If you’re in the market for a reliable midsize luxury SUV, you can’t go wrong with a Volvo XC90. Both new and older model years have something great to offer, from good fuel economy to a great selection of standard safety features. Its resale value is also good, only depreciating 54% after five years, according to CarEdge.com.
Are Volvo XC90s Reliable?
The Volvo XC90 enjoys above-average reliability, with some of its model years scoring better than the others. RepairPal gives it 3.5 out of 5.0, ranking it 8th out of the 14 midsize luxury SUVs in its category. Meanwhile, J.D. Power rated the 2021 Volvo XC90 a 75 out of 100, placing it well within the top ten midsize luxury SUVs of that year. With these figures, it’s apparent that the Volvo XC90 can easily enjoy a long service life with proper handling and regular maintenance.
Top Volvo XC90 Problems
The Volvo XC90 is a dependable midsize luxury SUV, but it has its fair share of problems. Here are the most commonly reported issues for different model years:
Brake System Issues
According to some owners of the 2016 Volvo XC90, problems with its brake system are common for the model year. The automatic emergency brakes would reportedly engage by themselves without any warning. Most drivers have complained that this often happens at highway speeds. Based on reports, this problem usually occurs in low-mileage SUVs with at least 12,000 miles.
Many owners have also complained that their auto-braking warning lights and brakes often turn on intermittently. In some cases, the seat belts also engage on their own. Although these problems are a serious safety hazard, no official recalls have been issued to fix them as of this writing.
Climate Control System Problems
When it comes to 2007 Volvo XC90 problems, climate control system issues are among the most frequently reported. Many owners have complained that their A/C compressor fails intermittently. Their A/C would not engage and get cold until their XC90 warmed up, taking longer and longer to start as their SUV built up mileage.
In some cases, the A/C does not get cold and blows warm air instead. The heater may also not engage. Heat would not exit the vents, but the seats reportedly got hot.
When the owners of the affected units brought their XC90s to the shop for repairs, most were told they needed a climate control module and software upgrade to resolve the issue. Volvo has rolled out software upgrades for the A/C control module to correct certain climate control system faults.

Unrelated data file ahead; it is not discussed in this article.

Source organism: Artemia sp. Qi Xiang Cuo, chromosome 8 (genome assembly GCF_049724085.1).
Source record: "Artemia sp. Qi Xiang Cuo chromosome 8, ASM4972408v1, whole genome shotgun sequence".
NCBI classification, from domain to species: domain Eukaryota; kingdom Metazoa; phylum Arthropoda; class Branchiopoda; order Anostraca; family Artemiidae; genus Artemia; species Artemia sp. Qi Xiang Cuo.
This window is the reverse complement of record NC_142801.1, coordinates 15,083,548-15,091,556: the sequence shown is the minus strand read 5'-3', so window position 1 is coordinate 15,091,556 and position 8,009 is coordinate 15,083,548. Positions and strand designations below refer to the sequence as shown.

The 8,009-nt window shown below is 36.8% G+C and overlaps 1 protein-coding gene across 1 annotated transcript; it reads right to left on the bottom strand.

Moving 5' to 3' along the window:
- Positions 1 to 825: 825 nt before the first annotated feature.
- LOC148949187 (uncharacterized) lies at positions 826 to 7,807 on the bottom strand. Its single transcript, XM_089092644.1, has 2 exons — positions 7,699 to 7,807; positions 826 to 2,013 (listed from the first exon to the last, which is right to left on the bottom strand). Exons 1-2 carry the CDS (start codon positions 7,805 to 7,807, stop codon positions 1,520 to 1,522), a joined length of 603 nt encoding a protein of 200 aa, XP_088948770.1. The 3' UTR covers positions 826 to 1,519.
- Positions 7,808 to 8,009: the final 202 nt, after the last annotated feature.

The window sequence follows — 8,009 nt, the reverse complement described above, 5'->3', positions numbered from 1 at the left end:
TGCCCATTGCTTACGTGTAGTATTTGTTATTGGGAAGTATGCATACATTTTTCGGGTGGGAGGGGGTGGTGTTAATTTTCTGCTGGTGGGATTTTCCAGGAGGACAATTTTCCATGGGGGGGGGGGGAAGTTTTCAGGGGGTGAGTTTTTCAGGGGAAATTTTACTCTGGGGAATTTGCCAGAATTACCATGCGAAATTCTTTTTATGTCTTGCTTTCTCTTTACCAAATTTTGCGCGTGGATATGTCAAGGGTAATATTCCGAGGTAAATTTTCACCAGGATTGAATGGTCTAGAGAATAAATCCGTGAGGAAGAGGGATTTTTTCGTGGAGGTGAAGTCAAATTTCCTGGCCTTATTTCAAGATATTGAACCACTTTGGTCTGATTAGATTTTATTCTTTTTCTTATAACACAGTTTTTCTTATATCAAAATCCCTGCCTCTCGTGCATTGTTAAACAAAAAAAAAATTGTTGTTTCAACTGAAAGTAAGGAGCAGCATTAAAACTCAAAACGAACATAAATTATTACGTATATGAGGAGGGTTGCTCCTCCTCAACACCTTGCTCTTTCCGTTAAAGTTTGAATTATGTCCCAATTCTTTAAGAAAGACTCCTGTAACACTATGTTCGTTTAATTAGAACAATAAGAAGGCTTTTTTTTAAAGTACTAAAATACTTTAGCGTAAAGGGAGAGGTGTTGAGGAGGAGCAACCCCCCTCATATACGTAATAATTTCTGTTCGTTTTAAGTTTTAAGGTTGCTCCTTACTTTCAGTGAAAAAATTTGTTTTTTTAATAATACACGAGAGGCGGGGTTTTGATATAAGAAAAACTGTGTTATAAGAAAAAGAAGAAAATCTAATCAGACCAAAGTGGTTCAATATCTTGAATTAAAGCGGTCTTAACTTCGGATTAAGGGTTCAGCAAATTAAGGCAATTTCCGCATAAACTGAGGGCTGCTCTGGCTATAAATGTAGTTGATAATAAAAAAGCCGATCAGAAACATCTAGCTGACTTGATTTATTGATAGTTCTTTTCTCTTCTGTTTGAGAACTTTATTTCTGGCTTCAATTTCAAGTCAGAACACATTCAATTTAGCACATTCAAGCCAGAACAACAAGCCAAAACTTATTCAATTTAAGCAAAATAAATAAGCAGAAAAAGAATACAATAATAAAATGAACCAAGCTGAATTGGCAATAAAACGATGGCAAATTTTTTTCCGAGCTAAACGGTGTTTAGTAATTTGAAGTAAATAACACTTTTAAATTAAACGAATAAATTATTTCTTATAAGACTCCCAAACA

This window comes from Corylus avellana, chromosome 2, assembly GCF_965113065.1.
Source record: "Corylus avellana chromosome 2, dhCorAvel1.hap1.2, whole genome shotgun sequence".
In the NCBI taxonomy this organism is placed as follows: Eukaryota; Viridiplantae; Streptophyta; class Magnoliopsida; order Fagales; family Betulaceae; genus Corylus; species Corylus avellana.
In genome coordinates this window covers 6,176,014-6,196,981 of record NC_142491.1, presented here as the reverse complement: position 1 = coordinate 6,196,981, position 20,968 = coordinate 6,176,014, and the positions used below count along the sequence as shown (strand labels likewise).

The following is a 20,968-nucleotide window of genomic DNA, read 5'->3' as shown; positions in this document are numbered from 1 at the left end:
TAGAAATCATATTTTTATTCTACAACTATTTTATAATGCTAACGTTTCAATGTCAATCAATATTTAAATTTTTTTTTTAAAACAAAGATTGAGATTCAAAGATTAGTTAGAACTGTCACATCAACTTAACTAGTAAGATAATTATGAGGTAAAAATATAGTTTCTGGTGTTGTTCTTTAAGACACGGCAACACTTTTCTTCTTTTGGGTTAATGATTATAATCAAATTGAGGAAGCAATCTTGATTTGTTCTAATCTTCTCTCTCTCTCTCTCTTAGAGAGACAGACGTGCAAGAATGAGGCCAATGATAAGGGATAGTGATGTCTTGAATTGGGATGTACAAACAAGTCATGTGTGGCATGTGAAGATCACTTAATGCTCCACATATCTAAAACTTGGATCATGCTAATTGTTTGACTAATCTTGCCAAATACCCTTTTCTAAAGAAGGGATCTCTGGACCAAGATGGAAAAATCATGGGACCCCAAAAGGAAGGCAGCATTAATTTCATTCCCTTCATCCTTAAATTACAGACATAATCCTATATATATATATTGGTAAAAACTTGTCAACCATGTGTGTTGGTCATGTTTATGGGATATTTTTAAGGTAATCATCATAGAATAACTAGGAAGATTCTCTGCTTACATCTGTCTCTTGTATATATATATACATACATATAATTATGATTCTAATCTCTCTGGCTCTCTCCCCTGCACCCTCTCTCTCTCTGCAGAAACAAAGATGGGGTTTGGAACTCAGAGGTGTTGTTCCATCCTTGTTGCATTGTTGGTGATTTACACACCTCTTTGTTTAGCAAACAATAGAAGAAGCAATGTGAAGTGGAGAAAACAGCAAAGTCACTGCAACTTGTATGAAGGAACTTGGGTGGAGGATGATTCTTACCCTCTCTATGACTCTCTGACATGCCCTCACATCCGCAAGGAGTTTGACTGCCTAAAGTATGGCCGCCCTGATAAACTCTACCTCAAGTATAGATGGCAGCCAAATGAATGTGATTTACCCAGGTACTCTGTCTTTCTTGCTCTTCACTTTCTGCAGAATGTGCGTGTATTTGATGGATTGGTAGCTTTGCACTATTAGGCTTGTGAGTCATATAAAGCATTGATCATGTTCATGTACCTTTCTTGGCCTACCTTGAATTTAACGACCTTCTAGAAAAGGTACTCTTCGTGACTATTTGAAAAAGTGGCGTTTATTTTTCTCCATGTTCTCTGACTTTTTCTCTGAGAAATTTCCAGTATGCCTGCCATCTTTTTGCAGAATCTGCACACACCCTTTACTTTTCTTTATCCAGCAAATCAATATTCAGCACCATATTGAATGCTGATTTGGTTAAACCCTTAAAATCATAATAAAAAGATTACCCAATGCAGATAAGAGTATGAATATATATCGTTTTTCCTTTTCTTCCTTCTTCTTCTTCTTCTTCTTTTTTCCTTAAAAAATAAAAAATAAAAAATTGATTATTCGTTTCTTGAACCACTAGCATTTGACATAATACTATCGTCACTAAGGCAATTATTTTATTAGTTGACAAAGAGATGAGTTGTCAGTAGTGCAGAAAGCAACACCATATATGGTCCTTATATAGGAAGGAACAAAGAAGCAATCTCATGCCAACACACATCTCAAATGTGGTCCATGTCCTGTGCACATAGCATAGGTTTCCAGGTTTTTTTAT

Oil Leaks From AWD Differential Housing
Some owners of the 2006 Volvo XC90 have complained about oil leaks coming from their all-wheel-drive differential housing. Most noticed differential or transmission fluid dripping from their SUV’s front. The seals within the angle gear drive assembly failed after some time, causing oil to leak out of its gearbox. Several drivers also reported that their vehicle started burning oil through the exhaust pipes.
Besides oil leaks, another common sign that the AWD system is about to fail is a rattling or fluttering noise coming from the angle drive or front axle assemblies. Various issues can make the system emit such sounds, including leaking seals. If your Volvo exhibits these symptoms, you may be able to fix it by replacing the worn-out seals.
The 2005 Volvo XC90 doesn’t have as many issues as other model years. But some units have been reported to develop severe drivability problems involving their transmission.
Many owners have complained that their transmission started to fail at around 101,000 miles. They reported hearing odd noises from the transmission before it malfunctioned.
For some, the problem caused more severe issues, as their transmission stopped working without warning while they were on the highway. Most technicians recommend replacing the transmission to resolve this issue. As of this writing, no recalls have been issued to fix this.
Audio System Problems
According to some owners of the 2004 Volvo XC90, problems with the audio system are typical for this model year. Many have reported issues concerning the CD player, radio, and premium sound system. Drivers have also experienced problems with their stock radio, including channel loss, troubles with the keystroke controls, and CD player issues.
Volvo has rolled out software upgrades to address some of these issues. However, solving problems that are not related to software issues typically involves repairing or replacing damaged components.
Premature Tire Wear
Some owners of the 2003 Volvo XC90 have reported problems with their tires, most of them experiencing premature tire wear at 12,000 miles. Uneven tire wear can lead to poor gas mileage and dangerous issues like a blown tire. To resolve this problem, the worn-out tires need to be replaced.
If you’re in the market for a Volvo XC90, be prepared to embrace the good with the potential bad. But don’t worry. As long as you know the issues that the model you’re planning to get may develop, buying it should come with little risk. Look up the most common problems that affect the model you’re eyeing, and make sure the seller has cleared everything before taking it home.
Any information provided on this Website is for informational purposes only and is not intended to replace consultation with a professional mechanic. The accuracy and timeliness of the information may change from the time of publication.